I’m not sure, though it’s likely. It’s a question I’ll be putting forward at the International Society for Professionals in Innovation (ISPIM.org) conference in Bilbao, Spain in a few days.
Here’s the story.
We developed a program called Passport to Innovation® several years ago. Over time it instills an innovation mindset throughout an organization while delivering innovation for the business.
I’ll be presenting the results from one client, a media company PHD Canada, that are, understatedly, remarkable. They transitioned from being known as ‘the good hand’s people” – careful, cautious, fastidious with client resources to be recognized by their industry as the second most innovative media agency worldwide, as well as receiving many other awards all while keeping their attention-to-details capabilities.
The PTI program’s approach is holistic. Like other programs, creative thinking principles, creative tools, innovation processes, and futures methods and techniques are taught and used.
What’s unique is the focus on people and how they feel; making change and risk more comfortable to engage in and experience are also part of the structured learning. New ideas and new decisions-thinking is bundled with new ideas and new decisions-feeling, overtly.
This award-winning agency is mostly populated by women, 70% at the senior levels and throughout the organization.
Was the success of the program positively influenced by focus on affect, feeling emotion, the human spirit? Would the same approach work in a more male-dominated environment?
I don’t know. PTI is requires commitment by the client. It takes time, is incremental; it’s not a quick fix. It’s unlike any other program and has long-lasting influence to keep innovation going day-to-day.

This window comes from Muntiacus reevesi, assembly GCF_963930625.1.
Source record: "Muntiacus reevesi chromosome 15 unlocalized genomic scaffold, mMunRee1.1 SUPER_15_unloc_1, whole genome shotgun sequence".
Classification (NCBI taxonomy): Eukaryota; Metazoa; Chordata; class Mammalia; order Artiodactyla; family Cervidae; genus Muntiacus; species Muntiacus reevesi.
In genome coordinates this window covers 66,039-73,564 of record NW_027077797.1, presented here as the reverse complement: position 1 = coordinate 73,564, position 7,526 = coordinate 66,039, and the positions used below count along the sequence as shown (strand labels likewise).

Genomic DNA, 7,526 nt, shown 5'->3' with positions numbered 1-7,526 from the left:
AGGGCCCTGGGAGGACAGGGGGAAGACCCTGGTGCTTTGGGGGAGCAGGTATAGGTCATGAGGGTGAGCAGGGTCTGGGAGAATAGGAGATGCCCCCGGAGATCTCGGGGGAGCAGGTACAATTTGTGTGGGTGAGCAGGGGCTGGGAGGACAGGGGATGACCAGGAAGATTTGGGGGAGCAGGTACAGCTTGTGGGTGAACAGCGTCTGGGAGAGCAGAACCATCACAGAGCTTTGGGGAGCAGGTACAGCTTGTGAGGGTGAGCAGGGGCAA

If you’d like to partner in research, to bring the program to your location so we can test our theory, together we’d be able to provide important data to the practice of innovation and deliver on innovation for your organization at the same time.
If you have research to share that might put another spin on understanding the findings, I’m certainly open to that too.
And if you want some resources on the difference on male/female thinking differences see The Alphabet vs. The Goddess by Leonard Shlain. If you’ve got an hour, watch this video of him giving a lecture on the book. Truly mind blowing.
10 Big Differences Between Men’s and Women’s Brains lists these differences, among others: human relationships, left brain vs. both hemispheres, mathematical ability, reaction to stress, language, and emotions.
Micheal Gurian and Barbara Annis weave together brain science and gender studies to demonstrate how the male and female brain work differently and lead differently in Leadership and the Sexes (Wiley, 2008). They advocate for ‘gender intelligence’ and recommend strategies for managing, negotiating and supervising based on their work.
I truly wonder what the gender difference effect has on innovation, how it is led, taught, practiced, adopted and understood.
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